The controller uses several communication channels to program high-level policy instructions to low-level forwarding elements.  Southbound protocols, such as OpenFlow, enable control-to-data-plane communication and provide instructions to program flow tables within switches and routers, enabling data-plane control and communication.  Further, southbound interfaces have the ability to abstract the functionality of the programmable switches and connect them to the software running in the controller [3].  Northbound protocols enable application-to-control plane communication and abstract the low-level instruction sets used by southbound interfaces to program forwarding devices [4].   Finally, East-West programming APIs support internal, adjacent-layer communication within multi-controller environments [1].

SDNs are susceptible to cyber-attack at both southbound and northbound interfaces.  East-west or hierarchical control channels in multi-controller environments also require suitable authentication and encryption to mitigate attack vulnerabilities [1].  Transport-layer security for controller-switch authentication is available in some OpenFlow devices but is typically administratively disabled, which increases the risk of anomalous flow-rule injection.  Additionally, latency and jitter due to network congestion can cause communication delays between defence methods and data planes [1].  Out-of-bound network use for the northbound and southbound communication channels could help secure the protocols for controller management [2].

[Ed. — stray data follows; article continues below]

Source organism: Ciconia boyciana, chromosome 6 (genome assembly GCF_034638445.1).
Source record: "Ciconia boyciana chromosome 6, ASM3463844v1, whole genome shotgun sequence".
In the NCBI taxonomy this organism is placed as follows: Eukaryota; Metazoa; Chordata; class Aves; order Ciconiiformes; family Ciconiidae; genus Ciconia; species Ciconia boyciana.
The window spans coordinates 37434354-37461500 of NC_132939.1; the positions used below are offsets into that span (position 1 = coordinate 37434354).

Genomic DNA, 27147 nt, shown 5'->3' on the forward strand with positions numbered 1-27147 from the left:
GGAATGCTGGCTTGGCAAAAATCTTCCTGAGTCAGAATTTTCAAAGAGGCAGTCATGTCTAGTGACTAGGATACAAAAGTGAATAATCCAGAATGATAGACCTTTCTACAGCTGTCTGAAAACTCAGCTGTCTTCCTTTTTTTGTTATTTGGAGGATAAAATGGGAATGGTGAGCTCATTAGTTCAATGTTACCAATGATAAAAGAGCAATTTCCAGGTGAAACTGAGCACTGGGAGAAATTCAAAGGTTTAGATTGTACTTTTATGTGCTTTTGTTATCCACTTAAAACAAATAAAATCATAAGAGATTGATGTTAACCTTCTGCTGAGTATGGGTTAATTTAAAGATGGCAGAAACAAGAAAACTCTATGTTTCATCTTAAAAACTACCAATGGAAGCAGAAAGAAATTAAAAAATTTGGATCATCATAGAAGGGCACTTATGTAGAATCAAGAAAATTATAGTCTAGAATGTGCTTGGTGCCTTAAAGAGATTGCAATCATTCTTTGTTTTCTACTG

Control Plane

Of principle concern for SDNs, the centralization of the network’s decision logic at the controller raises the risk that unauthorized access and impersonation could disrupt the entire network operation, allowing network-wide takeover [1, 3].  By hijacking the controller, an attacker can gain access to the network’s flow rules [2].  In botnet attacks, the bot-master can insert and deploy their infection through SDN control plane as an unauthorized computer [6]. In a DDoS attack, the attacker can send multiple requests to the controller to disturb its functionality [2].